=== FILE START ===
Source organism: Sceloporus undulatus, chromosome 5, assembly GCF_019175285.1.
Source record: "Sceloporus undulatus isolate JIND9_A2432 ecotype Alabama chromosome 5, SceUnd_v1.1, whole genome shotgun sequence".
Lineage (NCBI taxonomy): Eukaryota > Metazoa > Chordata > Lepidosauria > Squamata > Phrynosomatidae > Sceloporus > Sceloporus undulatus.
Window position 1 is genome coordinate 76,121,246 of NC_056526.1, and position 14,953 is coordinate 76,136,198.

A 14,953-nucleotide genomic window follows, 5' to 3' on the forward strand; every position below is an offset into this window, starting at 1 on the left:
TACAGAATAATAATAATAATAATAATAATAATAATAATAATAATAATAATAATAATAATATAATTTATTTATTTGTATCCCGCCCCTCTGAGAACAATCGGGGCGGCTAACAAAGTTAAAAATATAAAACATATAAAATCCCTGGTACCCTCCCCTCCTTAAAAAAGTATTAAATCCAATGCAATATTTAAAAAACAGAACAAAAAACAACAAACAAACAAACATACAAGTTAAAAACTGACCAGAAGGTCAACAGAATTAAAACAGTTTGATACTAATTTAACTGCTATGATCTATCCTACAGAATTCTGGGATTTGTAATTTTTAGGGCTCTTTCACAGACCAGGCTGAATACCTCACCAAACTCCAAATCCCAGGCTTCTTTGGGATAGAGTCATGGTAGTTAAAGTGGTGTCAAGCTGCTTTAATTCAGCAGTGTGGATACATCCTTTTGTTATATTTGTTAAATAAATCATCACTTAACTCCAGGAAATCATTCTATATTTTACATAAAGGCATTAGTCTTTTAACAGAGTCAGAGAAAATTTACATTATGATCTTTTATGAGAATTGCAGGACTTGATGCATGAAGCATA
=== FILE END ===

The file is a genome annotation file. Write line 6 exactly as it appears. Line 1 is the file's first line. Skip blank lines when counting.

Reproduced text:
TACAGAATAATAATAATAATAATAATAATAATAATAATAATAATAATAATAATAATAATATAATTTATTTATTTGTATCCCGCCCCTCTGAGAACAATCGGGGCGGCTAACAAAGTTAAAAATATAAAACATATAAAATCCCTGGTACCCTCCCCTCCTTAAAAAAGTATTAAATCCAATGCAATATTTAAAAAACAGAACAAAAAACAACAAACAAACAAACATACAAGTTAAAAACTGACCAGAAGGTCAACAGAATTAAAACAGTTTGATACTAATTTAACTGCTATGATCTATCCTACAGAATTCTGGGATTTGTAATTTTTAGGGCTCTTTCACAGACCAGGCTGAATACCTCACCAAACTCCAAATCCCAGGCTTCTTTGGGATAGAGTCATGGTAGTTAAAGTGGTGTCAAGCTGCTTTAATTCAGCAGTGTGGATACATCCTTTTGTTATATTTGTTAAATAAATCATCACTTAACTCCAGGAAATCATTCTATATTTTACATAAAGGCATTAGTCTTTTAACAGAGTCAGAGAAAATTTACATTATGATCTTTTATGAGAATTGCAGGACTTGATGCATGAAGCATA